John W. Shigeoka, M.D.

John W. Shigeoka, M.D.

April 25, 1946 – November 9, 2021

John W. Shigeoka, M.D. ( “Shig” or “Shigs”) passed away peacefully at his home on November 9, 2021 after a brief illness. He spent his final days with his daughters Megan and Katherine by his side, amusingly with the musical Hamilton playing continuously in the background. 

John was born in Philadelphia on April 25, 1946, to Hiroshi Shigeoka, M.D. and Dorothy Shigeoka, nee Arita. John had two younger sisters Roberta and Susan and is survived by Roberta. Photos of John’s early life show a vibrant boy in a loving family often on a bike and more often with a fishing pole. As a teenager he played guitar with a rock and roll trio, but academics got in the way of musical fame. John’s course as a scientist and public servant was etched early on. He earned admission to the Jefferson Medical School at Penn State. This highly competitive academic program allowed select undergraduate students to begin their medical education during their junior year. Here he met a fellow medical student, the love of his life, and future wife, Ann O’Neill. John and Ann married on July 4, 1971. Shortly after, John was deployed to the Vietnam War as a medical Naval officer.

After returning from Vietnam, John pursued additional training in pulmonology at the Naval Hospital in Oakland, California. John and Ann’s love of the outdoors and career opportunities brought them to Salt Lake City, Utah in 1976 where they settled and raised a family. Their passion for travel and adventure found them exploring the natural environment in their backyard and around the world. Their outdoor pursuits were complemented by an appreciation for classical music and fine arts. Sadly, Ann lost a fight with cancer far too young. John honored her memory and legacy with unwavering loyalty.

Caring for patients was John’s life work for over 50 years and continued until just weeks before his passing. Per his colleagues, John served the University of Utah and the VA with distinction. His many leadership positions at the VA included Chief of Pulmonary/Critical Care for over thirty plus years and interim Chief of Internal Medicine on several occasions. A superb clinician, John was incredibly dedicated to his patients. They revered him and only wanted to see “Dr. Shig.” His service to his country and its veterans was a hallmark of his character which was founded upon the principles of humility, empathy, and equality. A valued source of advice for colleagues, John was an esteemed mentor for pulmonary fellows, residents, students, and staff, whom he treated as peers and undoubtedly perplexed on occasion.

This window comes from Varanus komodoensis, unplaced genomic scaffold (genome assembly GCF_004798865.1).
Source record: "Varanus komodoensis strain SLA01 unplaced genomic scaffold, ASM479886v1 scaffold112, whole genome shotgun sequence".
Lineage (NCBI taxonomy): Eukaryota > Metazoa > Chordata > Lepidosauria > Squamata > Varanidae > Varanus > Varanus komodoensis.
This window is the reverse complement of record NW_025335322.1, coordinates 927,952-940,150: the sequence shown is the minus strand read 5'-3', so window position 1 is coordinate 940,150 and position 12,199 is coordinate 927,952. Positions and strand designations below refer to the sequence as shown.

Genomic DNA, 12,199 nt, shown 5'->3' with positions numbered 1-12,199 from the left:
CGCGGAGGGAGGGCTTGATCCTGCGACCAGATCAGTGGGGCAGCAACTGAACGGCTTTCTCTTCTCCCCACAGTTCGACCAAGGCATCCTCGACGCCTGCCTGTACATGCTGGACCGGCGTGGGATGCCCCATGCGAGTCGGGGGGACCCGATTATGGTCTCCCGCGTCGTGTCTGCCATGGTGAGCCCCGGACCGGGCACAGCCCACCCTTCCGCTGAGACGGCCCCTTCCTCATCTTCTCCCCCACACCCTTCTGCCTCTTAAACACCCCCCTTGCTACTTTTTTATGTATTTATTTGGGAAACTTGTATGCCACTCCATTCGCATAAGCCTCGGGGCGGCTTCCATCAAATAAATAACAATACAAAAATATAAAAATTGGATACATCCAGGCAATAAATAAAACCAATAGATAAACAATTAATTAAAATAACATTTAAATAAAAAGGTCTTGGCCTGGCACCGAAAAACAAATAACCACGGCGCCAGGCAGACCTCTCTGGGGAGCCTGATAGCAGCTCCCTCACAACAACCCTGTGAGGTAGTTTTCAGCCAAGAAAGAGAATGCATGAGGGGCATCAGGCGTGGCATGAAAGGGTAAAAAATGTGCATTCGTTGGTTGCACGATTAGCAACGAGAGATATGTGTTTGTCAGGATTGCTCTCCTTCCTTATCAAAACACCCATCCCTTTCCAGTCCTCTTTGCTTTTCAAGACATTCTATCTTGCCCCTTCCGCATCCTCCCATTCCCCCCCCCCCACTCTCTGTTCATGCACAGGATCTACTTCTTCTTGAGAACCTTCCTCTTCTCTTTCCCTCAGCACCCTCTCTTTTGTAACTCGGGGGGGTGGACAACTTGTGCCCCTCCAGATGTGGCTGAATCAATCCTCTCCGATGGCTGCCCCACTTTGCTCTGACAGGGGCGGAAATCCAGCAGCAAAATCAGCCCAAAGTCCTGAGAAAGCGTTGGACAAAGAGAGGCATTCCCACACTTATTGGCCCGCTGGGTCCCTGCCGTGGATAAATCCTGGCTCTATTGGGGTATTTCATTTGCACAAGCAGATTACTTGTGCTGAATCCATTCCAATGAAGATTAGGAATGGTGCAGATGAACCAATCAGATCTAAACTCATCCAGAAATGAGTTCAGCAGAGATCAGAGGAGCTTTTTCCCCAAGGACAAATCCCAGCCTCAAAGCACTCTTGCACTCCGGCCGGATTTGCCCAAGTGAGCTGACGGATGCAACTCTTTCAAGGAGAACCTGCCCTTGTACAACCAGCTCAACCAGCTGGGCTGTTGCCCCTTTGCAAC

John had a natural charm and a wonderful wit. Whether medicine, bird watching, or astronomy his intellectual curiosity was insatiable. He was soft spoken and dignified but also quick to share a smile and lend a hand. He was wise yet light-hearted, gracious, philanthropic, handsome, humorous, and humble. He cracked jokes and shared random facts to the very end. His spirit animal was the mountain goat and his favorite emoji the Vulcan salute. He was a father, brother, grandfather, and a gentleman of the highest order. He will be dearly missed by his family (Shigeokas, O’Neills, Vogels, and Stewards), friends, colleagues, community, and the many people whose lives he touched. A memorial will be held on Saturday December 4 at 11:00 am at City View Mortuary, 1001 East 11th Ave, Salt Lake City. In lieu of flowers, donations may be made to Utah Open Lands Live long and prosper.  

  • Jeff Scott
    Posted at 12:03h, 24 November Reply

    My condolences to the family. I used to be in a meeting with Dr. Shigeoka and always enjoyed his wit, his subtleness, his humility and how much he always cared about his patients. He was a great man, a great doc, and i bet a great father.

  • suzanne Stensaas
    Posted at 11:49h, 25 November Reply

    I appreciated John as a colleague as I served on committees with him at the University. His wry humor came at the best moments. I too share his love of the outdoors and have happily donated to Utah Open Lands through my fund. My sympathy to his daughters and family will be expressed in person on December 4, 2021.

  • Richard Kanner
    Posted at 12:40h, 25 November Reply

    Shig’s passing was a shock to me. I hadn’t seen him since the covid epidemic started but have known him since he first joined the Pulmonary Division in the mid 1970’s. He and Dave Scheinhorn ran the VA section of the Pulmonary Division. He was a very bright and caring physician and a true scholar. Always had a smile or mischievous grin on his face. Ann’s premature death was quite a blow but he carried on. He will be greatly missed. Things will not be the same without him.

  • Belle Karabatsos
    Posted at 08:38h, 26 November Reply

    I had the undeniable pleasure of meeting Dr. Shig in the early 2000’s. His wit and humor would light up our hearts with joy and laughter at the VA Medical Center. I certainly agree that his intellectual curiosity for the things he loved the most was insatiable! I know that the love for his family was immeasurable, as he always spoke so caringly about you all with an undeniable gleam in his eyes. You will be missed Dr. Shig – May your memory be eternal.

  • Lisa Porter
    Posted at 09:17h, 29 November Reply

    My condolences to the family, friends, and loved ones. It was an honor and a pleasure knowing and working with Shig. I am sorry for your loss.

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